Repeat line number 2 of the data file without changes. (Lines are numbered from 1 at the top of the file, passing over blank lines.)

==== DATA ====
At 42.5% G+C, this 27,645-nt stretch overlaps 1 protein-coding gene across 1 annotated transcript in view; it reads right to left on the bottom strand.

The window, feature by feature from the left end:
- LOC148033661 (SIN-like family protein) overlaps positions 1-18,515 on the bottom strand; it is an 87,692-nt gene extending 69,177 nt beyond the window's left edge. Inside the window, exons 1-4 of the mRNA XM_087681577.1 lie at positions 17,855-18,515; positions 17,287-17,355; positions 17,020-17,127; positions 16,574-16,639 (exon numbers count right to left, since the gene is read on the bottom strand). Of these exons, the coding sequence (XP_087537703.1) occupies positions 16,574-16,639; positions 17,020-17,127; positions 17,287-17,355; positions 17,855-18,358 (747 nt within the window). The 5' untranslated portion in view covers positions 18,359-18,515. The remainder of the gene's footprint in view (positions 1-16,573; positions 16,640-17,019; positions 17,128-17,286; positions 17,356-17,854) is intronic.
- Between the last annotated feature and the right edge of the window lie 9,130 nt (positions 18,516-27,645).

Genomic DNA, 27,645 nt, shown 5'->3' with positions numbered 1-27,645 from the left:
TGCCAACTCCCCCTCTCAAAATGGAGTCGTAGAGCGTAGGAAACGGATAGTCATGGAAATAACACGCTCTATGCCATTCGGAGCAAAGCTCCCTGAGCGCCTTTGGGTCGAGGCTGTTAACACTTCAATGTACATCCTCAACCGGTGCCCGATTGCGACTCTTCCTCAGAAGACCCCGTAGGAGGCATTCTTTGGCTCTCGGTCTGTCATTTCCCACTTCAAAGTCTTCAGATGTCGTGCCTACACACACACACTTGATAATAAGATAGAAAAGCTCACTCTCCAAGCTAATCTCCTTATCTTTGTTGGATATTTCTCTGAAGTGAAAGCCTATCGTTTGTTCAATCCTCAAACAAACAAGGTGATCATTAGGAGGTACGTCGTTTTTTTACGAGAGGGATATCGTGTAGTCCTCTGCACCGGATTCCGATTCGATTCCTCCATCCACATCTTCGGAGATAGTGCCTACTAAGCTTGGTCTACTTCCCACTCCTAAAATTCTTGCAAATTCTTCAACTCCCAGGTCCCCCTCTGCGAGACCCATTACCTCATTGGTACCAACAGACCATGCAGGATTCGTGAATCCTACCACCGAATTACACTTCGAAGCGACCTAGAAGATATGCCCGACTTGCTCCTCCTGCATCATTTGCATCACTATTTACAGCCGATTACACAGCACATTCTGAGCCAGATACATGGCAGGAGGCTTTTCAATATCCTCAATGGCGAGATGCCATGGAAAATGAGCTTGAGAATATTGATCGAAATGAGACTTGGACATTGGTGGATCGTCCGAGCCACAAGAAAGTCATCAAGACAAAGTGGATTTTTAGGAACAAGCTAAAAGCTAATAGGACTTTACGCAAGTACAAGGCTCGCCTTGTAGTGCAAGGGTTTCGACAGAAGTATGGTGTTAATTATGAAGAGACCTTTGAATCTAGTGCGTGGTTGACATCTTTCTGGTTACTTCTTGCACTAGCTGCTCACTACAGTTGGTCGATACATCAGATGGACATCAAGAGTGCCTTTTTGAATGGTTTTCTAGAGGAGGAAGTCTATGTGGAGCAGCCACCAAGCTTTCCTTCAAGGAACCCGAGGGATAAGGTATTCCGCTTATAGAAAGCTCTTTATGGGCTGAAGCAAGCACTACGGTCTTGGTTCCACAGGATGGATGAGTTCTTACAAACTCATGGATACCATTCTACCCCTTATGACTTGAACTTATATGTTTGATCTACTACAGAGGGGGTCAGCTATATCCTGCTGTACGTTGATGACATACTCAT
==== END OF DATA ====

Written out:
The window, feature by feature from the left end: